The Way of Energy: Mastering the Chinese Art of Internal Strength with Chi Kung Exercise
Master Lam Kam Chuen
Softcover 191 pp.
Published by Simon & Schuster 1991
Reviewed by Salvatore Casano Ph.D. R.N.This well done book on the Zhan Zhuang (“standing like a tree”) system of Qigong is meant for individual self-study. “Like a tree with its deep roots, powerful trunk, and great spreading branches reaching into the sky, you will appear to remain unmoving. In reality, you will be growing from within.” (p11). The book is easy to read with lots of beautiful photos and instructional diagrams to help perform the exercises and to emphasize certain concepts. The reader is encouraged to work through all the exercises at their own pace following all the detailed instructions given in the text.
The book is divided into four parts. Part 1 takes the reader through a set of warm up exercises, learning the method of breathing and relaxing, how to stand with correct posture and balance and coordination of mind-body internal connections. As a result of these standing practices one can experience many different body sensations which are thoroughly discussed, so one can monitor one’s progress.
Part two of the book is the nuts and bolts in constructing this energy system practice. The reader is led through the Ba Duan Jin or “Eight Strands of Brocade” exercises. These exercises increase the flow of energy along the full length of specific meridians, which affect the internal organs these meridians pass through. The Ba Duan Jin creates a nice warm up to begin the five positions of the standing qigong practice. The reader begins with standing in wuji, then to holding the balloon, followed by holding your belly, standing in the stream, and the more taxing 5th position holding the balloon in front of your face. One stands in each posture for a recommended amount of time. A whole practice routine follows, called The Full Circle where these 5 positions are held in a certain sequence for a total of 30 minutes. The sequence begins with wuji, followed by holding the ball in front of chest, holding the balloon in front of your face, standing in a stream, holding the belly and returning to wuji.
Additional exercises are taught, bringing a total of 9 positions of Zhan Zhuang. Some of the newer exercises come with a caveat. These exercises involve being weighted on one foot while holding a posture, and have a strong effect on the cardiovascular system. The reader is advised to have medical approval before doing these exercises since they can tend to raise blood pressure during the period of training. These exercises are the same standing exercise previously learned, but done with weighted leg. The benefits of these exercises are many: better rooting to the ground, stronger legs, enhanced balance, increased energy flow, and tranquil mind are just a few. “ Beneath its sloping shoots, the bamboo’s stem is gently curved. It takes the force of all the elements-enduring, rooted, calm. Unlike the trees that break and fall, its stem is just a hollow, nothing more. Its strength is in its emptiness. “ (p. 110)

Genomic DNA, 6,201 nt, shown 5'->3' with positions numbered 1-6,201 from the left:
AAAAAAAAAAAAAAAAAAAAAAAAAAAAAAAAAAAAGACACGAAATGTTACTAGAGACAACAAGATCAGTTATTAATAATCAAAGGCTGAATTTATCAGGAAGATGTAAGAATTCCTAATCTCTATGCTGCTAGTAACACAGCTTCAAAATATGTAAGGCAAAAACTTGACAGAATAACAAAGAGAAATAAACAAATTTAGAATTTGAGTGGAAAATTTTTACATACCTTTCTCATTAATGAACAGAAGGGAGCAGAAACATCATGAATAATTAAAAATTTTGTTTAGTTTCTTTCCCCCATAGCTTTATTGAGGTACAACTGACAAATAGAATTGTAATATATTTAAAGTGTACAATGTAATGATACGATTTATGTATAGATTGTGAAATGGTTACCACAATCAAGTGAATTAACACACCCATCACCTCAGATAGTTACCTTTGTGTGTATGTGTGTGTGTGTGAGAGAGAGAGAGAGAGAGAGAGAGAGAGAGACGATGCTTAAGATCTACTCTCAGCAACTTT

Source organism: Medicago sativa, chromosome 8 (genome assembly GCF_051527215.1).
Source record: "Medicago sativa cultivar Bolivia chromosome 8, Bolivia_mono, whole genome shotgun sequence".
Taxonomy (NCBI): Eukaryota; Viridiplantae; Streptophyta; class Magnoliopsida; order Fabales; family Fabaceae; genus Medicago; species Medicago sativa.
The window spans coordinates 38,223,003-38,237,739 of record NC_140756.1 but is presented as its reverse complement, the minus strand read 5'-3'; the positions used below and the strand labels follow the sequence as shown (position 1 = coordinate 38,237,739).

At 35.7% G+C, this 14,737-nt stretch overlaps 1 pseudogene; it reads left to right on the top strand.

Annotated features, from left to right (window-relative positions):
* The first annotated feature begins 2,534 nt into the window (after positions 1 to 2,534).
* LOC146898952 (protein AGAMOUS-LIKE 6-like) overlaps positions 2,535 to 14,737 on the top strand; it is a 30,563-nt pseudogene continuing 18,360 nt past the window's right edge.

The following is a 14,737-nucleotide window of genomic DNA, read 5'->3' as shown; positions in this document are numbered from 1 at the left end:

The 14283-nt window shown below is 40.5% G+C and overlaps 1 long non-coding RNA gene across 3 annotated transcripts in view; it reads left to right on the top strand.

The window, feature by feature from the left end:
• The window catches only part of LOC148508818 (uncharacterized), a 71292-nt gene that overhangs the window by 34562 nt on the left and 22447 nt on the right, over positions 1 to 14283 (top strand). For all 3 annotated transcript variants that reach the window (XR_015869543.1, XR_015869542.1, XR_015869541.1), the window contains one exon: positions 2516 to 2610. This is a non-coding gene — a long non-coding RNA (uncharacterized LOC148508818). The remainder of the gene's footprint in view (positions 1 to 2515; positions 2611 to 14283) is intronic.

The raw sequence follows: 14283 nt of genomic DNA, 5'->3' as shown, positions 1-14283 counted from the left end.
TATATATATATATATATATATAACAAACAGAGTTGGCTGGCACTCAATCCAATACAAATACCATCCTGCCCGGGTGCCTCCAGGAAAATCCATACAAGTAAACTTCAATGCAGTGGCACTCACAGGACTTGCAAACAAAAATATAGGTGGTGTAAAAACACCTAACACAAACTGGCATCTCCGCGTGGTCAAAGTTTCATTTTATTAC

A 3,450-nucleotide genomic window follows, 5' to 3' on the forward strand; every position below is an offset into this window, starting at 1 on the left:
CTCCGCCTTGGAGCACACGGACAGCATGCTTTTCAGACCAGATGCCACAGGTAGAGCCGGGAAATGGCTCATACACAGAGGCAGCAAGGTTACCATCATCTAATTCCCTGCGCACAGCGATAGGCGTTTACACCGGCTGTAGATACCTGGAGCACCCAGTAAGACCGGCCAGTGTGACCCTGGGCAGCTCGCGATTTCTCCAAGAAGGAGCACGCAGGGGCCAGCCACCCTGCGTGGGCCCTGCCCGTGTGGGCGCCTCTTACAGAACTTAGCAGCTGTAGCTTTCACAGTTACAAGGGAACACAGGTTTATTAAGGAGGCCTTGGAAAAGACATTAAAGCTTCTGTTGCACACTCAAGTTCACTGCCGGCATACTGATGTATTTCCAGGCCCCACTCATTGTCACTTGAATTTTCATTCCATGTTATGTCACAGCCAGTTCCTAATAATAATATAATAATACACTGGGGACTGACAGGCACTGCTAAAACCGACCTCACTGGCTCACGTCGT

The remaining chapter in Part 3 discusses the mental visualizations and internal flow of energy (Qi) by using imagery and mindful intentions. Through diligent practice one can get the internal energy to flow and actually feel this internal energy as well. Part four of the book deals with how these energy exercises can affect your daily life with helpful hints for doing energy exercises upon awakening, in the office , while sitting or using the telephone, using the computer, traveling, sports, gardening and other leisure activities, lifting heavy weighted items. Lastly, the author takes you through how the way of energy exercises can be nurtured from early childhood, to teenager, to meet the physiological needs of women, middle age, and old age. This is truly an exercise system for life. The very last chapter includes exercises for self-care and for common health issues as some of the medical benefits of this system are explained. There is even a discussion of using this system for first aid.
This is the kind of book that you will come back to; time and again as you gain understanding and the length and times of your practice increases. One must be patient, persistent and practice in a diligent manner to reap the many benefits of learning this Qigong system. May the Qi be with you.[Salvatore Casano R.N., PhD – a registered nurse with a PhD in Holistic Health, and is an ATCQZ certified Tai Chi and Qigong instructor. His Tai Chi and Qigong journey began over 20 years ago while working as a chemistry instructor, when he felt the need for a more holistic approach to health care. Participating in many programs and projects relating to health, Dr. Casano educates the community on living a healthier lifestyle to avoid obesity and diabetes, and as a way to reduce stress. Over the years, he has learned from many masters including Bill Philips, Marc Issacs, Richard Chu, as well as two ATCQA advisors, Dr. Roger Jahnke, and Bill Douglas. Dr. Casano, along with his wife Veronica, often sojourn together on his healing path, as they use their skills in helping others connect the mind, body, and spirit. They have four adult children, seven grandchildren, and a cat, “Tiger.”]